The Little Things Matter the Most With the NPS Credential

The Neonatal/Pediatric Respiratory Care Specialty (NPS) credential validates the skills, knowledge, and expertise of a respiratory therapist in the care of infants and children. Respiratory therapists working in this highly specialized area must possess a wide range of unique skills that go far beyond those of a general practitioner and perform competencies that navigate a lifetime. The examination for this credential was first administered in March of 1991 and is currently available for respiratory care professionals who have proven their dedication to excellence by earning the Registered Respiratory Therapist (RRT) credential. The examination consists of 140 multiple-choice questions (120 scored items and 20 pretest items), candidates are given up to three hours to complete the exam.

Respiratory therapists specializing in the care of infants and children must possess a separate and unique skill set, not only are the patients smaller and younger, the diagnoses are different, and the management of the patients are also very different. The anatomy and physiology as well as equipment required to care for this diverse population is highly variable. It is imperative to recognize these differences and to be proficient in a multitude of settings and wide range of patient scenarios. The RRTNPS exam reflects the components of this highly specialized aspect of care to this specific patient population.

The RRT-NPS credential signifies that a registered respiratory therapist has invested in themselves by earning an advanced credential that is associated with the clinical expertise of those respiratory care competencies unique to the neonatal and pediatric general and critical care areas. Clinical competencies might range from resuscitation of the preterm neonate weighing less than one pound with underdeveloped lungs or managing a three-day-old following open-heart surgery, or a toddler with a congenital neuromuscular disorder, to an adolescent following a traumatic chest wall injury. Being able to function as a neonatal pediatric specialist is not only an intellectual accomplishment, but it also has an element of emotional intelligence as well. The RRT-NPS needs to be able to focus on the current task to save a life and separate the sometimes-difficult emotions in the moment to provide the best possible care.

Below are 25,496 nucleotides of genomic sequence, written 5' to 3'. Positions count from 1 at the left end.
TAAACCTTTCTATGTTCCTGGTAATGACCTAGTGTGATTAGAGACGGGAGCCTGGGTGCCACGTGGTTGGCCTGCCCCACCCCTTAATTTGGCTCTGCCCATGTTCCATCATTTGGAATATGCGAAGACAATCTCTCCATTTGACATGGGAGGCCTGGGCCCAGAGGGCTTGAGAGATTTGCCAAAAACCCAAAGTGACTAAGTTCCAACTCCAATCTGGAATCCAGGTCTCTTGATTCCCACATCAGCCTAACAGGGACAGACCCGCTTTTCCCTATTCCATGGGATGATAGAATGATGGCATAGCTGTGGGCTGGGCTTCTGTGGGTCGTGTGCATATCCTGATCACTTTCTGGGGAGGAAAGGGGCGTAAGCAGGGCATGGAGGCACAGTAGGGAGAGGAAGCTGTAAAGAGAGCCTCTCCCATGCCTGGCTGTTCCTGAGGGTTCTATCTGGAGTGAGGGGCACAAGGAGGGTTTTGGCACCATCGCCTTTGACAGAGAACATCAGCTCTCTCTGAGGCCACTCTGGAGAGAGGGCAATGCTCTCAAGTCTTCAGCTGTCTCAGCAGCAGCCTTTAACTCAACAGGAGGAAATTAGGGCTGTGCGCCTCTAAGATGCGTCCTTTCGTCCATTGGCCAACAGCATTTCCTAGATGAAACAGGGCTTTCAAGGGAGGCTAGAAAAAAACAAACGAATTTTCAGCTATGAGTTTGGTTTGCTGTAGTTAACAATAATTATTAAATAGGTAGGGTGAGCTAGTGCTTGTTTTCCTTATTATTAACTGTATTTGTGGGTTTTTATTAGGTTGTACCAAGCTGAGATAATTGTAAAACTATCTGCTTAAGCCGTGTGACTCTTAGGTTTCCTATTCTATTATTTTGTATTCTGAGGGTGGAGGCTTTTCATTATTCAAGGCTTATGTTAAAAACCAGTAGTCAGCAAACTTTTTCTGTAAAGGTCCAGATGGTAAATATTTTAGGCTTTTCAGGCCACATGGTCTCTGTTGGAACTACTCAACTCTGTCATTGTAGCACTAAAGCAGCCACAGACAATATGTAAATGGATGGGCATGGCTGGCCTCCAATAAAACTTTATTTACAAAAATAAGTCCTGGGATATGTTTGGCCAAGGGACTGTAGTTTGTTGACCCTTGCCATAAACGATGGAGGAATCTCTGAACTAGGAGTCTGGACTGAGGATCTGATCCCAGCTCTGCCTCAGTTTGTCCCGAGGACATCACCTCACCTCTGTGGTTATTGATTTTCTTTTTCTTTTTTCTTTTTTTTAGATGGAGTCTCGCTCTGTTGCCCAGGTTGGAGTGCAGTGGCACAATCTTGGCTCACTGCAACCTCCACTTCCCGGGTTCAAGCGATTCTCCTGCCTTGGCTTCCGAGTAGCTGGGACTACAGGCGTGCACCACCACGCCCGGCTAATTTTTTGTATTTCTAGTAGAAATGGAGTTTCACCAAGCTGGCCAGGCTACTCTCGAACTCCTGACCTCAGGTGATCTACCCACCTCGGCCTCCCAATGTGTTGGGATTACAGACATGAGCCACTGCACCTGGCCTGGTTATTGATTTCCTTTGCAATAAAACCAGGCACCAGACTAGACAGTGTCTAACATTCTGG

Being an employee with the RRT-NPS credential means that you have the clinical expertise to manage pediatric emergencies whenever or wherever they occur in your organization. This is a valuable return on investment because regardless of how big or small your organization is, kids will come, babies will be born, and they will need our services; knowing how to provide those services is priceless. If you work in a Children’s Hospital, having the RRT-NPS credential is almost essential for professional advancement because it says something about your commitment to your career and your dedication to professionalism. As a hiring manager, the preference is to hire other respiratory therapists who also have taken the initiative to invest in themselves and earn their RRT-NPS credential.

Kathy Fedor, MBA, RRT, RRT-NPS, CPFT, FAARC earned her RRT-NPS credential in March 1991 when it first became available and couldn’t wait to display the credential that she was so proud to have earned. Being a good respiratory therapist was a goal, being a neonatal pediatric respiratory therapist soon became her passion, but being a really good neonatal pediatric respiratory therapy clinician that is able to make a difference is what makes her come to work every day for the past 38 years. Kathy recalls: “there have been many personal and professional moments over the years that remind me of that, but one that sticks in my mind is the morning that I came home after working a night shift and as I was pulling into my driveway a van pulled in behind me, (I had no idea who it was) a women got out and asked me if she could show me her twins that I had cared for 6 months earlier and how well they were now doing in part because of some role that I had played in their care, it brought me to tears, she remembered me and recognized me in my driveway as I was getting out of my car, she took the opportunity to stop, but more than that she remembered the contribution I had made to the care of her twins. That’s why I do what I do.”

Early on in her career, Joyce A. Baker, MBA, RRT, RRT-NPS, AE-C, FAARC never intended to work with neonatal and pediatric patients. Overtime she was encouraged to get trained in the PICU then NICU as professional growth opportunities. Reluctantly she agreed, but over time came to love this patient population. Joyce shares: “the NICU where I was working was very progressive and encouraged respiratory therapists to get their neonatal pediatric specialty credential. By having the RRT-NPS credential the NICU providers allowed us to function at the top of our scope of practice which included intubation, assisting with chest tube insertion and umbilical line placement, attending high risk deliveries, and ventilator weaning. Also, I have worked within multiple pediatric and congenital cardiac intensive care units around the country. When providers realized I was credentialed as a neonatal pediatric specialist it felt like they had a higher level of confidence in my skills, knowledge, and expertise when they frequently looked to me to provide recommendations around optimizing cardiopulmonary care.”

For more information about specialty credentials like the NPS credential, click here.